Wednesday, September 7, 2011

Andy Xie: This is a consequence of globalization and China's cultural characteristics

I've never thought Andy Xie with his critical mind would praise China and put down European countries so bluntly. If you had followed Andy Xie, you would think he is a brilliant dissident. There is something wrong with this sudden turn... Judge for yourself:

The United States didn't plot to supplant Britain as the international financial center. It happened because the United States replaced Britain first as the biggest industrial power and trading nation. Wall Street's importance is a consequence of American industrial success.
The most important economic development in the 21st century will be China's rise as the largest industrial nation. I have anticipated this for a long time. This is a consequence of globalization and China's cultural characteristics. The government has adopted supportive policies, i.e., not standing in the way. And no other country is on the horizon to challenge China's industrialization.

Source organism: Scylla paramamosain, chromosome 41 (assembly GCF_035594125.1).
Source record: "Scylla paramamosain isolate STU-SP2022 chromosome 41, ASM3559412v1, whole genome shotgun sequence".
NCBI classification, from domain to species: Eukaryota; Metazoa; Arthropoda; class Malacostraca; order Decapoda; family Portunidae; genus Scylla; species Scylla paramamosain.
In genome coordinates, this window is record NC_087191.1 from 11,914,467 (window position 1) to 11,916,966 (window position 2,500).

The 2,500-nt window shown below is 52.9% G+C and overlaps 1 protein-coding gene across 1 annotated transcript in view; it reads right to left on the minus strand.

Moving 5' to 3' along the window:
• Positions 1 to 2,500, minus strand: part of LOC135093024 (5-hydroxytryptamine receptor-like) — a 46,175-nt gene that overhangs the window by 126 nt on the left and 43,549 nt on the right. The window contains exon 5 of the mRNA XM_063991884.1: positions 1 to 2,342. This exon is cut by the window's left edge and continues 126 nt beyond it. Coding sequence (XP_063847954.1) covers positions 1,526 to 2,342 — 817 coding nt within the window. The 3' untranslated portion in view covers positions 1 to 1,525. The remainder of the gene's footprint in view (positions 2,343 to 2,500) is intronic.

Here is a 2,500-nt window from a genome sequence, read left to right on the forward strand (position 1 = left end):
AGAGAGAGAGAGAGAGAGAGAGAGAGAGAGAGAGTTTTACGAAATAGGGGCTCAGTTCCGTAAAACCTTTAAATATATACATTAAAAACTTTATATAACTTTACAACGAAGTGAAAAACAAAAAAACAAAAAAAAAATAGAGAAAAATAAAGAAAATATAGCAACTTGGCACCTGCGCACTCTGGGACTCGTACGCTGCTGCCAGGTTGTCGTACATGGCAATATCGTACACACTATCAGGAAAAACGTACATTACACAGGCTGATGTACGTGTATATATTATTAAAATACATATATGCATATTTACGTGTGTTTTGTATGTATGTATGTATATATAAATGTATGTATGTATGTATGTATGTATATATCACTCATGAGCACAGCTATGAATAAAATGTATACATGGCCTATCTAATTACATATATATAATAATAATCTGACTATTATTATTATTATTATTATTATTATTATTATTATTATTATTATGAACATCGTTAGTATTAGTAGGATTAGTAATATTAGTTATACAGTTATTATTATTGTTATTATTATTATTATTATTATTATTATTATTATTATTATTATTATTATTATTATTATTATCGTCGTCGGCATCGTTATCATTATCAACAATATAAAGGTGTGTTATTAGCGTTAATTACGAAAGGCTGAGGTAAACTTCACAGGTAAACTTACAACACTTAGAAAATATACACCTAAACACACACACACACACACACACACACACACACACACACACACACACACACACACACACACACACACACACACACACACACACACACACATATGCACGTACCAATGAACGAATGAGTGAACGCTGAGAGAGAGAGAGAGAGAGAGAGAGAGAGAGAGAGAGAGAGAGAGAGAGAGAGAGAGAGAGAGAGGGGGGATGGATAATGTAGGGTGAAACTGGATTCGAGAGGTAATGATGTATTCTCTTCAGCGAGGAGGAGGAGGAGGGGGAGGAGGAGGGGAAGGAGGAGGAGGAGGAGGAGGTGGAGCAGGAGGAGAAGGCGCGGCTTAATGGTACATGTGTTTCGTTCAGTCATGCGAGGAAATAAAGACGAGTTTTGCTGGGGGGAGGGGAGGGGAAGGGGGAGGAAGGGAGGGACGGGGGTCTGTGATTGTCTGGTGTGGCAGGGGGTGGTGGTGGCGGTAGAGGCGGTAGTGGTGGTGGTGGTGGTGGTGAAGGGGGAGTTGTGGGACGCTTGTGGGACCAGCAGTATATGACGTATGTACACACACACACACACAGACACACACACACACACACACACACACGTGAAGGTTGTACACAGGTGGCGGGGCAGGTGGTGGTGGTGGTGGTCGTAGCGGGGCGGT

Some may argue that things have changed since Pingyao's glory days. The IT revolution has made the physical place for asset trading irrelevant. But Germany's plight is a reminder that when profit sources and financial centers are disconnected, bad things happen.
Germany amassed the world's biggest trade surplus over the past decade, but its financial system has been woefully underdeveloped. So it has had to rely on London bankers to recycle money into other countries. Naturally, London bankers can screw Germany; they're even paid to do so.
A decade or two from now, as a result of this mismatch, Germany may become a poor country. People may look back and pin Germany's downfall to the country's hyper-competitive manufacturing combined with an inadequate financial sector.

No comments:

Post a Comment